Rights to privacy and safety under threat - report
Rights to privacy and safety are under threat, according to a new report released by Digital Rights Watch.
The State of Digital Rights report has found that online safety is at risk from increased big tech and government power.
The report brings together leading voices on human rights, safety and technology to analyse the major developments in digital rights in the past year.
The report includes contributions from law and technology scholar, Jake Goldenfein, Nyungar technologist and activist, Kathryn Gledhill-Tucker, human rights lawyer, Kieran Pender, and sex worker rights advocate, Gala Vanting.
The findings of the report says current efforts to regulate big tech have entrenched their power, rather than challenge it.
The current approach to online safety, which privileges content moderation, censorship and control over harm minimisation is causing harm to marginalised groups such as migrant communities and sex workers.
According to the report, the increased use of technology in the workplace has led to increasing surveillance, decreased autonomy and growing pressure on workers.
It says the pandemic has also marked a new era in increased tech-based surveillance and without adequate safeguards this will exacerbate inequalities already experienced by marginalised groups such as racism in policing.
"There is a sense that big forces are in dispute about the future of our online spaces. The tech industry wants to protect its profitable data extractive business models but is aware that the public is deeply unimpressed," says Digital Rights Watch chair, Lizzie O'Shea.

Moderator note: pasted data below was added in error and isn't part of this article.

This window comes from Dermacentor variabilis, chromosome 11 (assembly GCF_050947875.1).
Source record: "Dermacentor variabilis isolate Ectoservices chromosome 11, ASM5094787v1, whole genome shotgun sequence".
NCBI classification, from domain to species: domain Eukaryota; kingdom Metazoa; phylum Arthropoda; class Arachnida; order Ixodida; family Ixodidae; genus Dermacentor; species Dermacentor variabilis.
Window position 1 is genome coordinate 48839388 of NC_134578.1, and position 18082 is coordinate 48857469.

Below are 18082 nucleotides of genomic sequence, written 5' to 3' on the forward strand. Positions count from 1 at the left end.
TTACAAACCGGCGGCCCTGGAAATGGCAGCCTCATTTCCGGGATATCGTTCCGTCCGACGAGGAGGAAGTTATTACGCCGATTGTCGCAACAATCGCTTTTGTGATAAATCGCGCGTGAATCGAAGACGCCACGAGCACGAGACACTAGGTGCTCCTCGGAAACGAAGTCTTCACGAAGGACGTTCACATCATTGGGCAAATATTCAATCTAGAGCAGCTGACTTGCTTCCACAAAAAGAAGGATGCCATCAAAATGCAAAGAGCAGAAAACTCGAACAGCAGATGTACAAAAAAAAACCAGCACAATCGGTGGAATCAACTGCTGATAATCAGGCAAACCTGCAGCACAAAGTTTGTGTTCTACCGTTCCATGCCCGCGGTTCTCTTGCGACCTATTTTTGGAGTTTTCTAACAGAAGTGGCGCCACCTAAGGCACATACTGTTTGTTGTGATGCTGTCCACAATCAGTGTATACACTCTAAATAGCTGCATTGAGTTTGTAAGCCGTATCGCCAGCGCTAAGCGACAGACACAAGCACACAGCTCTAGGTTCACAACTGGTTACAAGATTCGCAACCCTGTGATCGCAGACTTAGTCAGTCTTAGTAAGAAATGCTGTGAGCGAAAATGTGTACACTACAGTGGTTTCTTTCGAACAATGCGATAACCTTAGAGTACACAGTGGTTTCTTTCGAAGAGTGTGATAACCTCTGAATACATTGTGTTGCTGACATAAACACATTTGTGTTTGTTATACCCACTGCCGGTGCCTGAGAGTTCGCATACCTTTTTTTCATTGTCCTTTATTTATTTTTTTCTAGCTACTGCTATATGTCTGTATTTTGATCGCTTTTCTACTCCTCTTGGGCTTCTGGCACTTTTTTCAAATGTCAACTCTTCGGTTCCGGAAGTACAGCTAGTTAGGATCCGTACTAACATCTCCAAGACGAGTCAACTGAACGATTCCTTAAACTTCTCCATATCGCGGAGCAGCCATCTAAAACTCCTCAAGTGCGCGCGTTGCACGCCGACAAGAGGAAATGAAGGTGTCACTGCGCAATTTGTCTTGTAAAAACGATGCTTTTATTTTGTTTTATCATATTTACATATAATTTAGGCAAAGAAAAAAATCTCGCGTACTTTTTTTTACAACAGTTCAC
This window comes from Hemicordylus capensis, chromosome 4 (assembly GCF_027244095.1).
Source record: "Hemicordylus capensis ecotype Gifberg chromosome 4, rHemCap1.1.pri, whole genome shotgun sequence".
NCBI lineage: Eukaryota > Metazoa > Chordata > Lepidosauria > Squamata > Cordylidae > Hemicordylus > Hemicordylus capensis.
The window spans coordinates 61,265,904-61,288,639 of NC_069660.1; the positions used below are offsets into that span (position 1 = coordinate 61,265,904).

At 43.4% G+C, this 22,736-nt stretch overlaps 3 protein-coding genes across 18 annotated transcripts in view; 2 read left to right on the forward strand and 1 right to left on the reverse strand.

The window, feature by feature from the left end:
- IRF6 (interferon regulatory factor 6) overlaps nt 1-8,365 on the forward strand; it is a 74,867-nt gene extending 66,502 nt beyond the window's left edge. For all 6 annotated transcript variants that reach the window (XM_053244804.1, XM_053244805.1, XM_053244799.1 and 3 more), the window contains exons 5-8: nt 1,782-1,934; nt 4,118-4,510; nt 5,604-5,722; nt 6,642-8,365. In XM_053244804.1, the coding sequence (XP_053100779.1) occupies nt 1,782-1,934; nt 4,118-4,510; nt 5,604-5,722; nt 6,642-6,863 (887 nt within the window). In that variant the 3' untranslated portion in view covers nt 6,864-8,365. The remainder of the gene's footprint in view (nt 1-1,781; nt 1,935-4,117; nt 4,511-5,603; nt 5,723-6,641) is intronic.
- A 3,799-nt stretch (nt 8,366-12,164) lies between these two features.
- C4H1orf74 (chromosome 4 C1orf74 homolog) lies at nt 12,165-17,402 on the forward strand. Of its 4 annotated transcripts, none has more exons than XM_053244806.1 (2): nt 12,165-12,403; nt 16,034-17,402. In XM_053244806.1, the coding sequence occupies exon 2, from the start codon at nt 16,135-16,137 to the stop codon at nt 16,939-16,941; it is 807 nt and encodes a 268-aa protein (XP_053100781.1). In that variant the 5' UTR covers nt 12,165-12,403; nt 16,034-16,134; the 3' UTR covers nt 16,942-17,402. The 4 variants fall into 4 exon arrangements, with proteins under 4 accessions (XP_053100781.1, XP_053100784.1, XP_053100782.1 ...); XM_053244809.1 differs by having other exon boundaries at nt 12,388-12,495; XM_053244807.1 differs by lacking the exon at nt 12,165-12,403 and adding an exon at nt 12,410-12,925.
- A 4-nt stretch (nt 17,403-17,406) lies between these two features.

"The government wants to score political points by taking on an unpopular adversary, but preserve its capacity to exploit digital technology for its surveillance and censorship potential. We are left with dysfunctional, even at times hostile digital infrastructure, that puts our safety at risk," she says.
"In 2021, we have seen the introduction of unprecedented new powers for intelligence agencies including the ability to monitor entire networks, takeover accounts, and add, copy, delete or alter data on devices without a warrant. These invasive powers for surveillance put us at risk of criminal and state sponsored hacking," O'Shea explains.
"Tech platforms have also cemented their control over the distribution of news and information, leaving our democracy vulnerable to manipulation and misinformation," she says.
O'Shea says the news media bargaining code that forced platforms to pay for journalism has left this fundamental power imbalance unchecked.
"Given we are now required to be more online than ever to do work, to access welfare, to obtain an education, to seek health care we need to ask how we can make these spaces more safe?
"Our experience of 2021 is that we cannot rely on government or technology companies to make the internet safe for us, we have to make it so ourselves," she says.